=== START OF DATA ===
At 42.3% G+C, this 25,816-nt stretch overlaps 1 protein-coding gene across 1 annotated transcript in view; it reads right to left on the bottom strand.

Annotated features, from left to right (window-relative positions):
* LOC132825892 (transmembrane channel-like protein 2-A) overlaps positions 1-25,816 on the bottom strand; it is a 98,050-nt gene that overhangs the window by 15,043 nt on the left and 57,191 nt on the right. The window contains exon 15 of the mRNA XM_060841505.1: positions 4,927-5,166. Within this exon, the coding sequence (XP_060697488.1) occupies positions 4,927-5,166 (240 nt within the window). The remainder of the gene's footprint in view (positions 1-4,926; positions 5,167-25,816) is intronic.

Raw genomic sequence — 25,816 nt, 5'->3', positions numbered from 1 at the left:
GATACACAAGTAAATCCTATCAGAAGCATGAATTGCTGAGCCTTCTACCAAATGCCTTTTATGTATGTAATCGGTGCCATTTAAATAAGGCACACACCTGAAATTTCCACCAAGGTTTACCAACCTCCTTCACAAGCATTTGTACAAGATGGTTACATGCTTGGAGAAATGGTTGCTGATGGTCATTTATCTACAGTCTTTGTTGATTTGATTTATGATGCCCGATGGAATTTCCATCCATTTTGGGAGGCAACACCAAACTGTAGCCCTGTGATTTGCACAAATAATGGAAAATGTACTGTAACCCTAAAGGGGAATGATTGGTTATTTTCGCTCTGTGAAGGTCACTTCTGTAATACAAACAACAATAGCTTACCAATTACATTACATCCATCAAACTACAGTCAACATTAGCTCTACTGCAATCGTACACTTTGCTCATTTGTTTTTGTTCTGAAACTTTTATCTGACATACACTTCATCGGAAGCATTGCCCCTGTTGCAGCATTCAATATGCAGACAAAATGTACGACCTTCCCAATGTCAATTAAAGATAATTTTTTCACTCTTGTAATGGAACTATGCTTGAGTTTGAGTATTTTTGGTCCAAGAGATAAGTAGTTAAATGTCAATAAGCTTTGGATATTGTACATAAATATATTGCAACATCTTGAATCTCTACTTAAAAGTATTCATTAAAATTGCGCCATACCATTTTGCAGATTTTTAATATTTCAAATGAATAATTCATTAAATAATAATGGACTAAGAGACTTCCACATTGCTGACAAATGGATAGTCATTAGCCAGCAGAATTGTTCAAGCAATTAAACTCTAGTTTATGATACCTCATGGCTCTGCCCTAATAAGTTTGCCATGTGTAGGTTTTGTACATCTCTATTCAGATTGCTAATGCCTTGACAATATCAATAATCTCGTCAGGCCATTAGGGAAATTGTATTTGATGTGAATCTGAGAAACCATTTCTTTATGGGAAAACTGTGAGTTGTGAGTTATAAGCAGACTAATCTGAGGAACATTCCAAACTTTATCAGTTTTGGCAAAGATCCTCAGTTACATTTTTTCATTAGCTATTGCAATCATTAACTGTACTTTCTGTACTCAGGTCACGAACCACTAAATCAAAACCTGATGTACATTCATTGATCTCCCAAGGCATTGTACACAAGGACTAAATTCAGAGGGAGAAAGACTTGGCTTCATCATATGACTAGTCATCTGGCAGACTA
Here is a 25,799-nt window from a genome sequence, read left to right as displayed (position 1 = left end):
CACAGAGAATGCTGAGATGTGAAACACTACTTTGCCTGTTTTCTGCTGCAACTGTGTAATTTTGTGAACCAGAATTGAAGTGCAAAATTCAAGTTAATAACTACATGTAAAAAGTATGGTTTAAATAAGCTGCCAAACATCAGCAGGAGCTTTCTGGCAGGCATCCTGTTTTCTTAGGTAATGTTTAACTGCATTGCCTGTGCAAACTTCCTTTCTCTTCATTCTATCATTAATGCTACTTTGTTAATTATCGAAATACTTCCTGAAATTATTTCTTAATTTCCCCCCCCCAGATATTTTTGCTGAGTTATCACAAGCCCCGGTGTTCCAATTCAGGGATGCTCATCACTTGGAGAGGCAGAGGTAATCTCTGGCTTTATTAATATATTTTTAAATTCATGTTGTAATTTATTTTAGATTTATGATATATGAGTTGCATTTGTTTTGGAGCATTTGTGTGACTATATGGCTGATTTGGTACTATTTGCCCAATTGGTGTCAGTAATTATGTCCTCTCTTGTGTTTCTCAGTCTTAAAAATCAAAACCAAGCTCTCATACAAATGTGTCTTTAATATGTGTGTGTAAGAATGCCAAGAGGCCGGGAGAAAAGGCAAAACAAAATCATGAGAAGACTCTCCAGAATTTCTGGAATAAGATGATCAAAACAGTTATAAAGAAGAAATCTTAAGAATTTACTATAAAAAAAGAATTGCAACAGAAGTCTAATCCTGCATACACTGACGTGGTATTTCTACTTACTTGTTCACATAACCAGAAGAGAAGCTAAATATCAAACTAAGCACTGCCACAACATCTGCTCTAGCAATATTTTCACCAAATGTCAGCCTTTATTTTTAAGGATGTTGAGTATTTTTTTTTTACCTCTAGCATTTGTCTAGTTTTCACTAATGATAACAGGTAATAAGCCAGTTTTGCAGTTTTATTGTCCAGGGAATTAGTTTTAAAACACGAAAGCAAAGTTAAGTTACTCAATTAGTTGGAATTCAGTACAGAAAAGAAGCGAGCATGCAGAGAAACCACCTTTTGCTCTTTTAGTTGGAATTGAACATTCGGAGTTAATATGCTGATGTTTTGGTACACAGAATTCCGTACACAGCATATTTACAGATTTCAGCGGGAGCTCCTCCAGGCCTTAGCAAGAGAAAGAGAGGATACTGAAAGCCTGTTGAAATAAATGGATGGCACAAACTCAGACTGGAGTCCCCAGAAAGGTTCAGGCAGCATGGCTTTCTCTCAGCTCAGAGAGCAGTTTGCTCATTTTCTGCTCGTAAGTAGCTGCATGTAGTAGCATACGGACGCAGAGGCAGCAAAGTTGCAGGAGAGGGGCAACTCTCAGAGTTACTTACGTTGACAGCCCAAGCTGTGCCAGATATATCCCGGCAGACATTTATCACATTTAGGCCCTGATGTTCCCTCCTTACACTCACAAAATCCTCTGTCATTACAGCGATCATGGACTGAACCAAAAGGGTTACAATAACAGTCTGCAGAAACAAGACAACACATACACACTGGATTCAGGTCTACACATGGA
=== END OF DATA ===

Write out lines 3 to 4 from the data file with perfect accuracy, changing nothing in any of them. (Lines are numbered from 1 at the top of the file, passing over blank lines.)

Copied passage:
* LOC132825892 (transmembrane channel-like protein 2-A) overlaps positions 1-25,816 on the bottom strand; it is a 98,050-nt gene that overhangs the window by 15,043 nt on the left and 57,191 nt on the right. The window contains exon 15 of the mRNA XM_060841505.1: positions 4,927-5,166. Within this exon, the coding sequence (XP_060697488.1) occupies positions 4,927-5,166 (240 nt within the window). The remainder of the gene's footprint in view (positions 1-4,926; positions 5,167-25,816) is intronic.

Raw genomic sequence — 25,816 nt, 5'->3', positions numbered from 1 at the left: